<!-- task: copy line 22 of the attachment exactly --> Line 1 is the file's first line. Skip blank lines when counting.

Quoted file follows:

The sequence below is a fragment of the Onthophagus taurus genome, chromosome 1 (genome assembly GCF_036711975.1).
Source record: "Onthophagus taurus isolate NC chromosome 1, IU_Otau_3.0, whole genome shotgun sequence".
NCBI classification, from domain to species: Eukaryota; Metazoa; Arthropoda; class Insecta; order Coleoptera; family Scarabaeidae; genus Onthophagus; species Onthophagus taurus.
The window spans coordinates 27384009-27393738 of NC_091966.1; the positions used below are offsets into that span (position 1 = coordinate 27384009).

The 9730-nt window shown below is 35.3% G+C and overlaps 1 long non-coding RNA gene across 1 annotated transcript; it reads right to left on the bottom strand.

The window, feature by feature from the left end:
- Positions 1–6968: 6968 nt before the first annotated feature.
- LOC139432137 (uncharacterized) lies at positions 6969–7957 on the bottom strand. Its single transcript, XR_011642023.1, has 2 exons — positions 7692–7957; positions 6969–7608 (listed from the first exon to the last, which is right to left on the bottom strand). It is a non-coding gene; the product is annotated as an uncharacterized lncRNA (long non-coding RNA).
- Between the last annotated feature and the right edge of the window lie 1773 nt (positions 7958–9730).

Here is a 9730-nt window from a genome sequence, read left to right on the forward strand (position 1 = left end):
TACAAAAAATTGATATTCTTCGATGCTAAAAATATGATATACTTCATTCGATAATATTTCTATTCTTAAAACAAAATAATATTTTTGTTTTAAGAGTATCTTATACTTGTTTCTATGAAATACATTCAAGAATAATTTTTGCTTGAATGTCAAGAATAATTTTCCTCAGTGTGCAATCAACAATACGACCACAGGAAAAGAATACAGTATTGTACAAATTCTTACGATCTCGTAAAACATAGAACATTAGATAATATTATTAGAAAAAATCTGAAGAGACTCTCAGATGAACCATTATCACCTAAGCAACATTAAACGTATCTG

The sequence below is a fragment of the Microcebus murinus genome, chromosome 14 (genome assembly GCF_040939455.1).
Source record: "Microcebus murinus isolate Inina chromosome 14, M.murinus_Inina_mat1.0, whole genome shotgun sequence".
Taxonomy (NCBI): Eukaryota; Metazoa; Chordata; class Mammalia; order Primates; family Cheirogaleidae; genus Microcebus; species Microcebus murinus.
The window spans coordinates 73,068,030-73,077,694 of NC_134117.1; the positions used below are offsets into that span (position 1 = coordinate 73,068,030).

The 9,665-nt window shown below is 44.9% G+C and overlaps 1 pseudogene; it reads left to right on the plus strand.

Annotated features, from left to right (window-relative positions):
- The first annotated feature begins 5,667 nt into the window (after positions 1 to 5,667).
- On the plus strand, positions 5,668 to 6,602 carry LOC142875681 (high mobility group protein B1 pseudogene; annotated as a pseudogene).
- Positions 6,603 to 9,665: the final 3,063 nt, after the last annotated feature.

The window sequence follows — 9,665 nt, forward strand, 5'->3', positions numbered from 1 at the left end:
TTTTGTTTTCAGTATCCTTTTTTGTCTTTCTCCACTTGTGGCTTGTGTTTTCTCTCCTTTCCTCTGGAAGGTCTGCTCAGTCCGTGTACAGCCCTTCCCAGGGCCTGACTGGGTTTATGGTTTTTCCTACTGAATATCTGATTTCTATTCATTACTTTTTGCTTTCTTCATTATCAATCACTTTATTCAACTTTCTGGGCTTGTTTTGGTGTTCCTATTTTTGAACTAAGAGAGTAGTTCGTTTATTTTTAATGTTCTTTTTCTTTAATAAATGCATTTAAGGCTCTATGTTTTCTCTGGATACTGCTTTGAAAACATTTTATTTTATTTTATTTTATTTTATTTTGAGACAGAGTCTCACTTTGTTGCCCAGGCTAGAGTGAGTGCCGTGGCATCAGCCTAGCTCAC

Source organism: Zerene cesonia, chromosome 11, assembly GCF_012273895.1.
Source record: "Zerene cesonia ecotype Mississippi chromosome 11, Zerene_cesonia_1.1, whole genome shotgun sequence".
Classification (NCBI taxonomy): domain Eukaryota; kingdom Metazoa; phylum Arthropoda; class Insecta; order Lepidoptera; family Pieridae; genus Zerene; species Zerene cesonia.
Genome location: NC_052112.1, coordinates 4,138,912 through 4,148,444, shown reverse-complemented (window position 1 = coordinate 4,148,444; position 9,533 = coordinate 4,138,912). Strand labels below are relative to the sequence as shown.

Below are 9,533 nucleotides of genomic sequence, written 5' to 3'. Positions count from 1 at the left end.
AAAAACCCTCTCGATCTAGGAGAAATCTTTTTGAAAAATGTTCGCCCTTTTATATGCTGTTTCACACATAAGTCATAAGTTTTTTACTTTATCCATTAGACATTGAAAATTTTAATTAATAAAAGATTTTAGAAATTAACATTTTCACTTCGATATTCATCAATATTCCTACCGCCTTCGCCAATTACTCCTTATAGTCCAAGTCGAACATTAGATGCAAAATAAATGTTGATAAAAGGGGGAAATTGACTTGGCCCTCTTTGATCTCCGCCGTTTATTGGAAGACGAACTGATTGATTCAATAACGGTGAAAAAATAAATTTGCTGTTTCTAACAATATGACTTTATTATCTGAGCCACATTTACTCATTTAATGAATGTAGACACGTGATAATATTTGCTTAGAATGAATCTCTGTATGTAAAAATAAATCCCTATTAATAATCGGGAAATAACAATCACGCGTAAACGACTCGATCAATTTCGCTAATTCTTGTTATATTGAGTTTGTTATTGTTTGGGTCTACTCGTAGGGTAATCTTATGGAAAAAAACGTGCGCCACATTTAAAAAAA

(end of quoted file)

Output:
TTTTGTTTTCAGTATCCTTTTTTGTCTTTCTCCACTTGTGGCTTGTGTTTTCTCTCCTTTCCTCTGGAAGGTCTGCTCAGTCCGTGTACAGCCCTTCCCAGGGCCTGACTGGGTTTATGGTTTTTCCTACTGAATATCTGATTTCTATTCATTACTTTTTGCTTTCTTCATTATCAATCACTTTATTCAACTTTCTGGGCTTGTTTTGGTGTTCCTATTTTTGAACTAAGAGAGTAGTTCGTTTATTTTTAATGTTCTTTTTCTTTAATAAATGCATTTAAGGCTCTATGTTTTCTCTGGATACTGCTTTGAAAACATTTTATTTTATTTTATTTTATTTTATTTTGAGACAGAGTCTCACTTTGTTGCCCAGGCTAGAGTGAGTGCCGTGGCATCAGCCTAGCTCAC